A healthy diet of football

10th October 2003 at 01:00
Gillian Blatherwick looks a game designed to get children thinking about food and fitness


pound;75 for a single user, pound;15 for additional CD-Roms and pound;250 for a full-site licence (all excluding VAT), from Indigo MultimediaTel: 0191 209 2100 www.itsyourgoal.co.uk

This wittily named CD-Rom is an adventure-style game created by Newcastle-based Indigo Multimedia that is designed to lure couch potatoes into a spooky, adventure to rescue their favourite soccer star from a spell-induced life of lethargy and lassitude.

Set in a fun context, it provides a tongue-in-cheek challenge of rescuing the footballer from the scourge of poor food and inadequate exercise.

Guided and quizzed by a "digital assistant" called PeeJay, players navigate through six activity areas, starting in the bedroom and moving through the cafeteria, gym, video and research zones until facing the final make or break showdown.

Throughout the game players are presented with a series of challenges related to promoting a healthy diet and lifestyle. They use their growing knowledge and skill to bring their footballing hero back to match fitness, thwarting the efforts of the football-hating (Welsh) wizard.

Although the CD-Rom contains vast amounts of relevant information, some of the scene setting elements are long winded. Users can quit part way through and resume the game at a later stage, but it would be useful for players to be able to skip, say, the bedroom zone and move on to healthy eating. The research zone includes information for teachers, extra games and links to online activities and websites. The video zone even demonstrates how to bake bread. The text is narrated throughout, mainly using a standard robotic speech engine. However, the voice of the commentator Harry Plater is provided by Jonathan Pearce, a presenter of the television programme Robot Wars.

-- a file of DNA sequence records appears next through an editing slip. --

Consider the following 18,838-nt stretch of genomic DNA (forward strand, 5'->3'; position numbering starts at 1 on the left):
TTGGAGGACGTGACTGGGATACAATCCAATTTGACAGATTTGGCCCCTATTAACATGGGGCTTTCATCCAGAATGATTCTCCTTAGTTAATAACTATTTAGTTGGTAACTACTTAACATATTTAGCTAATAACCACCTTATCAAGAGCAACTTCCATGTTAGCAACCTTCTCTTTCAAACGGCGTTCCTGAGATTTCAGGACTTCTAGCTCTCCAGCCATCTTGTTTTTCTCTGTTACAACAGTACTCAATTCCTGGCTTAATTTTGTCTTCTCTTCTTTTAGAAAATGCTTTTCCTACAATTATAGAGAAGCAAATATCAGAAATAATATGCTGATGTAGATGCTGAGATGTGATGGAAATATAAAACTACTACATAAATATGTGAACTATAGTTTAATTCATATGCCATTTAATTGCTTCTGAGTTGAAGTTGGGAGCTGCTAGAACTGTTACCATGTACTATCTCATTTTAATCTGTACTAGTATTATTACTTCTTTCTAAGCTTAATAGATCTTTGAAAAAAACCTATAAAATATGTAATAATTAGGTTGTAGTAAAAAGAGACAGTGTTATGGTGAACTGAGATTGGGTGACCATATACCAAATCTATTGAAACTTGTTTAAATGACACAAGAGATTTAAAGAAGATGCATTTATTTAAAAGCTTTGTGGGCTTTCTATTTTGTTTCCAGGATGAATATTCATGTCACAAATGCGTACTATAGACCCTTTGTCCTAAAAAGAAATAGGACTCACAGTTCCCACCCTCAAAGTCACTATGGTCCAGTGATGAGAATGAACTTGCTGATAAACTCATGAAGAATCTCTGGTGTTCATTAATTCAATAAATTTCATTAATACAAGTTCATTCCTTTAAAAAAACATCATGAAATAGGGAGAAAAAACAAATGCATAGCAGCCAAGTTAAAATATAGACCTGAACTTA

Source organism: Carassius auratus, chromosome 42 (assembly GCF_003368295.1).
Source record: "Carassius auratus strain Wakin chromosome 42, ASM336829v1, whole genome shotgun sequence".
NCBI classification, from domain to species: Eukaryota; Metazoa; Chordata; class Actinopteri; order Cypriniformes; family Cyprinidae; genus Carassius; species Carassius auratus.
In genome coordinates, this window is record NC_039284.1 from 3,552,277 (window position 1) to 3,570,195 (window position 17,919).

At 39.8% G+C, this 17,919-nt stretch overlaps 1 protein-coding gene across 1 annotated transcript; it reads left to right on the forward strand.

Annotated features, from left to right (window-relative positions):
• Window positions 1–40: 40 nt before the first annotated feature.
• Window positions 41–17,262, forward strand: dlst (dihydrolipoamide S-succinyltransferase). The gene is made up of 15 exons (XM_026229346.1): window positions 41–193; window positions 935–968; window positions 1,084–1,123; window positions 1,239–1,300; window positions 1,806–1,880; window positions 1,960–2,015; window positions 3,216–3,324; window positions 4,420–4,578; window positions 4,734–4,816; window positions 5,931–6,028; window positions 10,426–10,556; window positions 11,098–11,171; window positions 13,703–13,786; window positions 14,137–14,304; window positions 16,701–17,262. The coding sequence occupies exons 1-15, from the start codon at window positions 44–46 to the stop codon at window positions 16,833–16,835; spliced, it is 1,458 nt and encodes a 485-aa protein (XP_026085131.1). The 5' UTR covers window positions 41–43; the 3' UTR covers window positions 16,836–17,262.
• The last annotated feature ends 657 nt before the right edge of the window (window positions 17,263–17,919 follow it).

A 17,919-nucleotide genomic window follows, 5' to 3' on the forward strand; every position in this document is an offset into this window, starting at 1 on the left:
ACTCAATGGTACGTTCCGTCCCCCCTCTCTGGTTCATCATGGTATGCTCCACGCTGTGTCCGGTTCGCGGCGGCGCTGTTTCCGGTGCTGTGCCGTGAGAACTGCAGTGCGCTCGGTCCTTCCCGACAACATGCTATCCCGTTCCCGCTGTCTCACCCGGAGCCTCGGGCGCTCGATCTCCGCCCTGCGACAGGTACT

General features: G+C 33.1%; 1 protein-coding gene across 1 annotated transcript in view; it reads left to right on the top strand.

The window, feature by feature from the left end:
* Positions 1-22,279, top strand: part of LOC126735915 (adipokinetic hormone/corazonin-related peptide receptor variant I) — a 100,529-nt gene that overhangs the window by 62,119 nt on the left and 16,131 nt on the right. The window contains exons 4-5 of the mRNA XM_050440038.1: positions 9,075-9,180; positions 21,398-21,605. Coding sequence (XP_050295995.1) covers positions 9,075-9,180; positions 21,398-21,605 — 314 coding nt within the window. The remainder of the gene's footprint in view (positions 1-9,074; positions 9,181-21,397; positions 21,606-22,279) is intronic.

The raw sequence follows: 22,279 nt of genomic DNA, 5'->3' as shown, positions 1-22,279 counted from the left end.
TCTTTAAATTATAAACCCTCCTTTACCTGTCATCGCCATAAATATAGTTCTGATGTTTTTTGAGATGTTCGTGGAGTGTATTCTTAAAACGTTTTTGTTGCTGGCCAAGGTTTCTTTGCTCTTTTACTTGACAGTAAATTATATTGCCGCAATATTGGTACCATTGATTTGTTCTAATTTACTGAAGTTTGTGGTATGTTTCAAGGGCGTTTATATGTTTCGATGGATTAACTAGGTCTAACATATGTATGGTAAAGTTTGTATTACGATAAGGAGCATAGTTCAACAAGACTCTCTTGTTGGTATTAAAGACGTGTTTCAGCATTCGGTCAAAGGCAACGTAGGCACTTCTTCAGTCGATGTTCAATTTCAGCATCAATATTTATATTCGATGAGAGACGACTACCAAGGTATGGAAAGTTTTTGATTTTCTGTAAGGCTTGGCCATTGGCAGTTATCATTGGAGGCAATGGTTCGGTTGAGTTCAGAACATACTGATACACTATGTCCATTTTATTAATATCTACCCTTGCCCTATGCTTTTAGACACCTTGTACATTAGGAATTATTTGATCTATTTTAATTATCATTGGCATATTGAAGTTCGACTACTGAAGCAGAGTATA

It's Your Goal is pricey, but it's certainly a slick and well presented title that is educationally well founded. The sound, video and graphics are of an excellent quality and the context is appealing to KS2 pupils.

Gillian Blatherwick is deputy head at Rushey Mead Primary School, Leicester

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